You must be aware of the regularizing parameter, which is equivalent to $rp in the formula. The role of the parameter is to solve unfavorable boundary conditions. At $$r = 0$$, i.e. $$x = y = z = 0$$, the potential value becomes $$\infty$$, but the simulation cannot handle $$\infty$$. Therefore, we need to add the parameter to proceed with the calculation at $$r = 0$$. The value of the parameter must be smaller than the size of the first orbit of an atom. Otherwise, the parameter significantly affects the electron movement and makes the calculation result too far from the ideal one. The parameter is set to +3.5E-3 since the first electron orbital radius of a hydrogen atom is approximately 5.29E-2. Therefore, the potential formula is instead described as $V(r)=\frac{1}{4\pi\varepsilon_0}\frac{e}{\sqrt{x^2+y^2+z^2+(3.5\times10^{-3})^2}}$ ## Simulation¶ First, look at the Coulomb energy used in this simulation. The distribution map at $$z = 0$$ of the Coulomb energy of an electron is shown in Figure 2.5.2.1. Figure 2.5.2.1 (a) shows the Coulomb energy distribution. (b) is the difference between the numerical energy calculated by nextnano++ and the analytical energy at $$y = 0$$, $$z = 0$$ along the white dash line in (a). Note that the scale of the difference is logarithmic.¶ The regularizing parameter $rp allows the energy value to be finite even near the origin. Thus, due to the parameter, the closer to the origin, the larger the difference in energy.

The upper left side of Figure 2.5.2.2 shows the 1s orbitals obtained numerically by the nextnano++ simulation (light blue line) and the analytical plot (violet dash line). The upper right side of it shows 2s orbitals as well. Figure 2.5.2.2 shows the 1s (a) and 2s (b) orbitals. (c) and (d) show the difference between the wavefunctions obtained with nextnano++ and by analytical calculation.¶

The analytical wave-functions (1s and 2s) are as follows, respectively.

\begin{split}\begin{aligned} \Psi_{1s}(r) = 2\left(\frac{1}{a_B}\right)^{3/2}{\exp\left(-\frac{r}{a_B}\right)}\left(\frac{1}{4\pi}\right)^{1/2},\\ \Psi_{2s}(r) = 2\left(\frac{1}{2a_B}\right)^{3/2}\left(1-\frac{r}{2a_B}\right){\exp\left(-\frac{r}{2a_B}\right)}\left(\frac{1}{4\pi}\right)^{1/2} \end{aligned}\end{split}

We refer to [LeviAQM2006] for those wavefunctions.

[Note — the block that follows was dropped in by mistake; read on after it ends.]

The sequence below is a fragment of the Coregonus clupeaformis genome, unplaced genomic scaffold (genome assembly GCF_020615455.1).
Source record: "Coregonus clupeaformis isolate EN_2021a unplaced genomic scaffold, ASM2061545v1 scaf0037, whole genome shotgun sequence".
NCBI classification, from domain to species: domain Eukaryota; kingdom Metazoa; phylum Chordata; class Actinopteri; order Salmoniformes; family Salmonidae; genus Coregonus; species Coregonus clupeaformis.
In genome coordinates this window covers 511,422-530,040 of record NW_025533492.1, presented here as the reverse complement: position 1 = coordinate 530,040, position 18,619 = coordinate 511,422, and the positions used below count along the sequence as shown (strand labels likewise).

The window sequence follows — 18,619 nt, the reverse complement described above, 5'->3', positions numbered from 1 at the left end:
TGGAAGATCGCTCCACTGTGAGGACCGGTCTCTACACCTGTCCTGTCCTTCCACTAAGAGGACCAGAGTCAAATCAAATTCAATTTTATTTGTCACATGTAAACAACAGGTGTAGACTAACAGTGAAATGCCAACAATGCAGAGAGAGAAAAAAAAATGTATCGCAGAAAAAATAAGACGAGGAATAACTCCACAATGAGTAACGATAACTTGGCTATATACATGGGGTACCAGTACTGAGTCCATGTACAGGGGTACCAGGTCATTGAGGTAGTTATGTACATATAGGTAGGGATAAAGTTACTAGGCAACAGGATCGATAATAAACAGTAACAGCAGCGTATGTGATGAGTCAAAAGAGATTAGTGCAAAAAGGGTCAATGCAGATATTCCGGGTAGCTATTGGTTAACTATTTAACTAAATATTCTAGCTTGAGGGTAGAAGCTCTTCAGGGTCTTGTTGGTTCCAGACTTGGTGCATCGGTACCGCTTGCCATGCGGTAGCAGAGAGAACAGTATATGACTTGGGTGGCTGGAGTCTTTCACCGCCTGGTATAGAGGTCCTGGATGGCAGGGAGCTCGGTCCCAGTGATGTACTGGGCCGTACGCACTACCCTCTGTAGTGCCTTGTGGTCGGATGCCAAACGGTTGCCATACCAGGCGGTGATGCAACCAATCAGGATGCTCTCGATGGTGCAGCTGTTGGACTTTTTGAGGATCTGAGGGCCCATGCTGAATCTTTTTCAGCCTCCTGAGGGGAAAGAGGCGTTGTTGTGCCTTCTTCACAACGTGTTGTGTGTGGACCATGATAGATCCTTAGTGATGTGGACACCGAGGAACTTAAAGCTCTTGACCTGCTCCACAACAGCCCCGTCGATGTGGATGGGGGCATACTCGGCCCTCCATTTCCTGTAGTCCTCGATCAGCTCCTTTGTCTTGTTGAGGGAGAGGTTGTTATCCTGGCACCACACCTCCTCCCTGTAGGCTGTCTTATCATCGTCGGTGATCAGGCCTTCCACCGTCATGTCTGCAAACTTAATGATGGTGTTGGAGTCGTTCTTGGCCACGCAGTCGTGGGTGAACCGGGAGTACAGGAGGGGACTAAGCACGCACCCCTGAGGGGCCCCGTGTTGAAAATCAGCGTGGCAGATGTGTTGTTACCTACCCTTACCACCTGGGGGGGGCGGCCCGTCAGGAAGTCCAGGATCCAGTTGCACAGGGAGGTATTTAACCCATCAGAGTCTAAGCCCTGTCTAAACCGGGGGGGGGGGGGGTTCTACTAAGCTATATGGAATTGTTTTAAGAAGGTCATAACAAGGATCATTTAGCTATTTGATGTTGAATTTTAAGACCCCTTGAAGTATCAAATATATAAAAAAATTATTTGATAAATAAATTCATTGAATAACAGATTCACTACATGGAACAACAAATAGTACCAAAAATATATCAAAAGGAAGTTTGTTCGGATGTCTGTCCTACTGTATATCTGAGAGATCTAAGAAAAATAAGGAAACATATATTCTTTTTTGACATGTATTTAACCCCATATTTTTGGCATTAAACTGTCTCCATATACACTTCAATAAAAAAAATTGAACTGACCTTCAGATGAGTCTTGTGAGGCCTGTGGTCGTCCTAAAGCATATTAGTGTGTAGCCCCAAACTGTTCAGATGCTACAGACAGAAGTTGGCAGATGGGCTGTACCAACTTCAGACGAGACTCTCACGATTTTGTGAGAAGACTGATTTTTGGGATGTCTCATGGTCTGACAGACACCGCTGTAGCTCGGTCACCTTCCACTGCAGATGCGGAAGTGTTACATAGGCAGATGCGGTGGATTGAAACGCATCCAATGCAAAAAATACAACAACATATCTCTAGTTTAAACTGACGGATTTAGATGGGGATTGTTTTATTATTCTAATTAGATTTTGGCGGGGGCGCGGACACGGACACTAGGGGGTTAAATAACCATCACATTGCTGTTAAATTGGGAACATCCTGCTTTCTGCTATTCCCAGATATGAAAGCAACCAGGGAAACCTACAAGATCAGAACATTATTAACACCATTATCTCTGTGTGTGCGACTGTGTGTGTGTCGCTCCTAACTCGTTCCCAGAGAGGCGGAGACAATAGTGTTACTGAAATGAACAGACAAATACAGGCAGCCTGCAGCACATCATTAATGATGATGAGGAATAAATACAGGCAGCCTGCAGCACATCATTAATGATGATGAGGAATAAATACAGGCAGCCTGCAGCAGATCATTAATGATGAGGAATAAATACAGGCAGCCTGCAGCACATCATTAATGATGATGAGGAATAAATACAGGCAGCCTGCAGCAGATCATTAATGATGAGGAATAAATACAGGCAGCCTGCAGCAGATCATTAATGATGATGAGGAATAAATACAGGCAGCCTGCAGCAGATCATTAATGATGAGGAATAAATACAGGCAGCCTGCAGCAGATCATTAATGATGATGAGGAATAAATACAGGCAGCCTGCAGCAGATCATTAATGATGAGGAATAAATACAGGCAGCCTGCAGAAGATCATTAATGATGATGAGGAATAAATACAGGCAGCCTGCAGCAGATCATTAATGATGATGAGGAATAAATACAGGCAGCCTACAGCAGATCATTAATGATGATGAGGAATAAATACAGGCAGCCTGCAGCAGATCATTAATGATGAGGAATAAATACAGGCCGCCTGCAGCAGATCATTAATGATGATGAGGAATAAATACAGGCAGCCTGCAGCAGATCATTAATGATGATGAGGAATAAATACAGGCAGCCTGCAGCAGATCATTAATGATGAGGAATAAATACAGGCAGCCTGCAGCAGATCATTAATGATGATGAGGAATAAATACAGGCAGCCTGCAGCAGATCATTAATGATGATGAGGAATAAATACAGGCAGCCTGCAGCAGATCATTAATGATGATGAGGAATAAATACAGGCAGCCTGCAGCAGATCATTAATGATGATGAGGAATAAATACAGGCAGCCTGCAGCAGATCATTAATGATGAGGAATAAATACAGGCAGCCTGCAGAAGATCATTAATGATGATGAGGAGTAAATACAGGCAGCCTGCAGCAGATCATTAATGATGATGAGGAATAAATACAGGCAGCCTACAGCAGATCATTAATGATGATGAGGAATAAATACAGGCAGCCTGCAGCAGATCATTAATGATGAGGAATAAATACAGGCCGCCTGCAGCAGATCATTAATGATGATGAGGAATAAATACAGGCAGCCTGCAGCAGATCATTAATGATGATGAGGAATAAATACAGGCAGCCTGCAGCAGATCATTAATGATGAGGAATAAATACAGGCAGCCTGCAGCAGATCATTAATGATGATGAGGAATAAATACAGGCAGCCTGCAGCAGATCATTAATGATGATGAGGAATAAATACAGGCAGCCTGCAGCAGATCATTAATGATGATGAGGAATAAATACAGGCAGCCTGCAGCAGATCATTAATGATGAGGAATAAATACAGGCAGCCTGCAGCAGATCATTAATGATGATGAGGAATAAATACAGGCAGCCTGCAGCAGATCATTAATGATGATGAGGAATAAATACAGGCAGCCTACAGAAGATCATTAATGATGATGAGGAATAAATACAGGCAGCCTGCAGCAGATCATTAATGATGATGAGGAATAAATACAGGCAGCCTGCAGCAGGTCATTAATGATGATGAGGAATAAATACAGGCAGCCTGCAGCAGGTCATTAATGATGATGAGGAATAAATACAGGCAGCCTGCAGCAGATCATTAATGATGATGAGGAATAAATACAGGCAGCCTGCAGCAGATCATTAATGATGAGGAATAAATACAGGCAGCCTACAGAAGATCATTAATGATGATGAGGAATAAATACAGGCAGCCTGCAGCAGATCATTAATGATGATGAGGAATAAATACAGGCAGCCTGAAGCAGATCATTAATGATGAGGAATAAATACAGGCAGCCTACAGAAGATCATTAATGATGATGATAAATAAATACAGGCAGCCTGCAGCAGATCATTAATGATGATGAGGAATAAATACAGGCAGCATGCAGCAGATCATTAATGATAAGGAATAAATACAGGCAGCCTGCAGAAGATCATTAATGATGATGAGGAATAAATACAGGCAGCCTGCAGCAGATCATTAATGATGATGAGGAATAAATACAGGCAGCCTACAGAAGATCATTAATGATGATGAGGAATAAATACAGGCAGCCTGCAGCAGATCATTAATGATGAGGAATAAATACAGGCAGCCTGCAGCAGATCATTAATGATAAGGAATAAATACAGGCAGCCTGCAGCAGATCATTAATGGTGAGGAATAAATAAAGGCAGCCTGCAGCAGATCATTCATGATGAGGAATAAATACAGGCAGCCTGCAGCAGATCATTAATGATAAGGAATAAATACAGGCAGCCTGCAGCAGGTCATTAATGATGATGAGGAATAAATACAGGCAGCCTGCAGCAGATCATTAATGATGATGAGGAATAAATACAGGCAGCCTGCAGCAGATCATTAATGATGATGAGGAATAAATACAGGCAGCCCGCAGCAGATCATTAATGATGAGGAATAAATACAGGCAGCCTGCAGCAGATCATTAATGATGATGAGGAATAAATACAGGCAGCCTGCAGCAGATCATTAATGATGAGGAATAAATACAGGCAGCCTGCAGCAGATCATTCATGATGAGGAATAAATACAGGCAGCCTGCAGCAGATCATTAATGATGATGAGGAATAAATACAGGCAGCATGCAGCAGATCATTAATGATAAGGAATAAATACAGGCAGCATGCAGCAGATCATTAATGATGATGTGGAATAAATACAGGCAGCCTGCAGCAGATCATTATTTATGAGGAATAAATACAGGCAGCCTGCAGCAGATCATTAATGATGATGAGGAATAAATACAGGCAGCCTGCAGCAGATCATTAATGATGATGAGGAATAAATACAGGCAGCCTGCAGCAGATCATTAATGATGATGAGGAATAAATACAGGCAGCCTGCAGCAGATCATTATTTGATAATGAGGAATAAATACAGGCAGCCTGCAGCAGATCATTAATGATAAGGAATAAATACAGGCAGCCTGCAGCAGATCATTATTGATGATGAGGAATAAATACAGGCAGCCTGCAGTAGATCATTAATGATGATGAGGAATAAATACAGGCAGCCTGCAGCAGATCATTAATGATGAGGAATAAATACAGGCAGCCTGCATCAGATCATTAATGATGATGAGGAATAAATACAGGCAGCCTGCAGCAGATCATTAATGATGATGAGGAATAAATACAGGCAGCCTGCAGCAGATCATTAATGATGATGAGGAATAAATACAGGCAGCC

We can see that the wavefunctions derived by nextnano++ are very accurate from the above two figures. The difference (shown in the below two figures) between these two wavefunctions is maximum at $$z = 0$$ for both 1s and 2s orbitals. This is due to the regularizing parameter \$rp considered in the simulation.

Next, we look at the energy of each eigenstate.

Table 2.5.2.1 Eigenenergy values obtained by the simulation with nextnano++ and the analytical calculation

Orbital

$$n$$

$$l$$

Numeircal energies (eV) by nextnano++

Analytical energies (eV) (*)

Error (%) (**)

cf. Numeircal energies (eV) with finer grids

1s

1

0

-13.605

-13.606

0.0073

-13.420

2s

2

0

-3.424

-3.401

0.68

-3.381

2p

2

1

-3.450

-3.401

1.44

-3.402

2p

2

1

-3.450

-3.401

1.44

-3.402

2p

2

1

-3.450

-3.401

1.44

-3.402

3s

3

0

-1.525

-1.512

0.86

-1.506

3p

3

1

-1.532

-1.512

1.32

-1.512

3p

3

1

-1.532

-1.512

1.32

-1.512

3p

3

1

-1.532

-1.512

1.32

-1.512

3d

3

2

-1.528

-1.512

1.06

-1.513

3d

3

2

-1.528

-1.512

1.06

-1.513

3d

3

2

-1.521

-1.512

0.60

-1.512

3d

3

2

-1.521

-1.512

0.60

-1.512

3d

3

2

-1.521

-1.512

0.60

-1.512

(*)We calculate the analytical energies with the following formula.

$E = \frac{-m_0e^4}{2{(4\pi\varepsilon_0)^2}\hbar^2}\frac{1}{n^2}$

$$n$$ represents the principal quantum number (See below for details). Refer to [LeviAQM2006] for derivation of this formula.

As can be seen from this table, the eigenenergy values obtained from the simulation are very close to the theoretical values. Of course, this accuracy can be further improved by making the grid finer.

(**) The error is calculated by the following formula.

$Error = |E_{nextnano} - E|/|E|*100$

$$E_{nextnano}$$ represents the numrerical energy in the table.

Additionally, it is apparent that the finer grids improve the accuracy of the energy values.

Finally, we consider the wavefunction of each eigenstate. The GIFs shown in Figure 2.5.2.3 illustrate the multiple orbitals of an electron in a hydrogen atom.

The set of numbers in the lower right corner of each GIF represents quantum numbers, corresponding to $$n, l$$ ($$n,l$$ are integers). $$n$$ is the principal quantum number and represents the electron shell into which the electrons can be placed. $$l$$ is the azimuthal quantum number and represents the type of electron orbitals, such as s orbital, p orbital, and d orbital. Additionally, there is another quantum number $$m$$, which is not shown in the figure. $$m$$ is the magnetic quantum number and characterizes the direction of the orbitals. We do not show the number because it is difficult to distinguish them due to their orientation. However, they are very consistent with those found in numerous literatures.